VB: www.myspace.com/devotchkinwww.modelmayhem.com/devotchkinwww.facebook.com/red.devotchkin

I know I had promised this interview awhile ago, but there were some details that needed to be ironed out on my side.  This interview seems long, but Dale is such a complex person and has such a great personality, you finish wishing there was more.  Heads up, there is some cussin’ in this interview, so if you have sensitive sensibilities, you were warned!

a self portrait taken by Dale Rio as part of her "a gallon of gas and a match" series.

Vegan Berlesque: Why what first got you interested in the world of Pin-ups and pin-up photography? 

Dale Rio: i knew some pin-up models through the vintage car scene when i lived in los angeles and photographed some of them for fashion shoots or personal projects.  i didn’t know much of the history of pin-up, though, until i started doing research for the classes that i teach.  don spiro and i got asked to do a pin-up class at one of the big burlesque events a while back, so we put one together.  we taught at tease-o-rama, exotic world, and burlycon, and when i moved back to new york last year, we started teaching through the new york school of burlesque.  it’s interesting, because something as extraneous as pin-up is actually part of an interconnected web of influences that you wouldn’t necessarily relate to each other; the economy, art movements, politics, war, fashion, etc.  the way we teach pin-up puts it into a sociological perspective, so it’s not just a bunch of pretty images of pretty women.

VB: Do you have a favroite pinup model or photographer?

DR: i really like bunny yeager, because she not only was a photographer, but she started her career as a model, so she’s experienced both sides of the lens.  i feel that must give her a better understanding of what her models go through than photographers who’ve never experienced being on the receiving end of a photo shoot.  also, being a female in a male dominated industry will earn my respect every time.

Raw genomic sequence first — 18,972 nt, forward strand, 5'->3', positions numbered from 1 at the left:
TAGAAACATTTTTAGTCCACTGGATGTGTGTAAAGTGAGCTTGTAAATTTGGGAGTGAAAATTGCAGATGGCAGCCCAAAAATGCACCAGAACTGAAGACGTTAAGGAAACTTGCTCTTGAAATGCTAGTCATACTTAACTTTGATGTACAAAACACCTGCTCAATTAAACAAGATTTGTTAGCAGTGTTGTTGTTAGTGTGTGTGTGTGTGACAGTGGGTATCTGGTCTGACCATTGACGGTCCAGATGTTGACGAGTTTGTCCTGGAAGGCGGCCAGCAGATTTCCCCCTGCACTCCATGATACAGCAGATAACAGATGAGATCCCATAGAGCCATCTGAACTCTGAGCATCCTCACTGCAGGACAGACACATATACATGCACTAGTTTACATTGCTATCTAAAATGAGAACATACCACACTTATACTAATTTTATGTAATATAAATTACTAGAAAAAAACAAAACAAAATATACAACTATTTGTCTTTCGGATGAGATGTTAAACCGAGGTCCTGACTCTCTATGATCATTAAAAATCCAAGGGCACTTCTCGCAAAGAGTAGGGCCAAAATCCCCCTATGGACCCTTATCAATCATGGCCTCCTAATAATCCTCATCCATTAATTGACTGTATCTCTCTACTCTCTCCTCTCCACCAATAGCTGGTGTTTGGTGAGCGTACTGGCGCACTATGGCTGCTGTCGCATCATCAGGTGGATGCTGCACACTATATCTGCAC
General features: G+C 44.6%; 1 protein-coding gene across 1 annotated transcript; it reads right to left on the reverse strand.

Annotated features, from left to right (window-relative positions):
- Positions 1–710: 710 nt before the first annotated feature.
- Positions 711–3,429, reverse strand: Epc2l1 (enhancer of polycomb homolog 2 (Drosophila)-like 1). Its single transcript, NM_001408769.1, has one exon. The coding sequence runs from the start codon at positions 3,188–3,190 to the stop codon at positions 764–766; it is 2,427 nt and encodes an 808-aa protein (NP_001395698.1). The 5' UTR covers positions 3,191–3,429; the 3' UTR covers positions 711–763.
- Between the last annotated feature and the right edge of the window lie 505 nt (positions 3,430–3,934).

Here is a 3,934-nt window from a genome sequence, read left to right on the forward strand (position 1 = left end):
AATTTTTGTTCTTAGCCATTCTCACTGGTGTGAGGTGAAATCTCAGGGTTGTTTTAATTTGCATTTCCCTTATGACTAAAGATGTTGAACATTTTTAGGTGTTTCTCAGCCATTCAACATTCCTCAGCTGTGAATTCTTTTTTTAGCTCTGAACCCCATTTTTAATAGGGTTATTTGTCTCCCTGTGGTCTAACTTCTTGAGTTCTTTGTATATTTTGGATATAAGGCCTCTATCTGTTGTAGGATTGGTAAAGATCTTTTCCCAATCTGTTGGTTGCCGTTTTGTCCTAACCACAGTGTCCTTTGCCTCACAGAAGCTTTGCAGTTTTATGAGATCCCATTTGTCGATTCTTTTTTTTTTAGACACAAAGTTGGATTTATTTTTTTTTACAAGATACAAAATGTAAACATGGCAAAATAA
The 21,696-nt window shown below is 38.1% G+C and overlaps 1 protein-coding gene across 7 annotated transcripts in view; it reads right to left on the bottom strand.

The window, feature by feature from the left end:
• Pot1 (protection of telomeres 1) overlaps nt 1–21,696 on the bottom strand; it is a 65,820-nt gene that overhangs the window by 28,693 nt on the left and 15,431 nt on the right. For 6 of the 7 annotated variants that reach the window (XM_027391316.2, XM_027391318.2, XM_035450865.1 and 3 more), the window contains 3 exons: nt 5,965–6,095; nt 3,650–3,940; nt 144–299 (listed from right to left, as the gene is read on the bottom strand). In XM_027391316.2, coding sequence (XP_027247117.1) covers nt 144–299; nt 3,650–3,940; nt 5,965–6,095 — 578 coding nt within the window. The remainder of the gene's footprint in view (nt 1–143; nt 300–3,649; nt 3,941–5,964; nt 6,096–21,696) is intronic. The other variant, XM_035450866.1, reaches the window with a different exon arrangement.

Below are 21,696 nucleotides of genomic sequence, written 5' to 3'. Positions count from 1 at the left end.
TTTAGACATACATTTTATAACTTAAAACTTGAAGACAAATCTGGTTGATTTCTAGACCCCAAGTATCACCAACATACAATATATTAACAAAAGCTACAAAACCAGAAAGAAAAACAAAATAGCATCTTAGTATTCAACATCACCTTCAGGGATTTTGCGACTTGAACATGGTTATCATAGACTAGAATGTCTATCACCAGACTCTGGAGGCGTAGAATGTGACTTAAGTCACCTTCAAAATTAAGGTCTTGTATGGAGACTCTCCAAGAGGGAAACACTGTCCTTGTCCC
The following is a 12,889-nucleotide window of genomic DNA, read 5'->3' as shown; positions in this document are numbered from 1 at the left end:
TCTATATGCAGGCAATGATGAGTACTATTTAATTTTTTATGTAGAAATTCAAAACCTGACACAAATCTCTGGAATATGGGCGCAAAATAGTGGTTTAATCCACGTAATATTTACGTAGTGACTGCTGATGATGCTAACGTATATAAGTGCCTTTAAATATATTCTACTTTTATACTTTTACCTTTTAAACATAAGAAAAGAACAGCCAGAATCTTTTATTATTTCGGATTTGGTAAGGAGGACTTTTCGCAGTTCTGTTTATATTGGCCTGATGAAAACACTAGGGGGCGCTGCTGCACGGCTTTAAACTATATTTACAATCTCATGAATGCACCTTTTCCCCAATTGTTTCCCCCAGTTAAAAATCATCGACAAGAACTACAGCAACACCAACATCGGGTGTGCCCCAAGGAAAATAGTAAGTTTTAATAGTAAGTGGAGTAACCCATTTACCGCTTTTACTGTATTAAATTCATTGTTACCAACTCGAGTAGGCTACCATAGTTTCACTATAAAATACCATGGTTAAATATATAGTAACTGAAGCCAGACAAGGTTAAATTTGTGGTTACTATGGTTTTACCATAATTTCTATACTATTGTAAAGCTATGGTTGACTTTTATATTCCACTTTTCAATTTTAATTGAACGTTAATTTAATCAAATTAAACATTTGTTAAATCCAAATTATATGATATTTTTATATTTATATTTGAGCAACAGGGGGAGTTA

VB: What first introduced you to the world of burlesque?

DR: i was actually introduced to burlesque by sideshow performers who i was photographing.  I got to know them, and when i went to see them perform, it was usually at a 10-in-1 type show that featured burlesque performers as well as the sideshow style acts.

VB: Have you performed/Do you currently perform burlesque?

DR: i have actually performed…  on a semi-regular basis when i lived in l.a. and seattle.  time and money have prevented me from making it a regular habit, but i hope to find enough of both to be able to perform more in the future.

photo of Michelle L'amour at the Burlesque Hall of Fame, copyright Dale Rio

VB: Which burlesque performers inspire you?

DR: there are so many to choose from, but having seen michelle l’amour’s caged cat act at exotic world this year, she’s moved up to the top of my list with a bullet!

VB: Can you tell us a bit about Shimmy Magazine?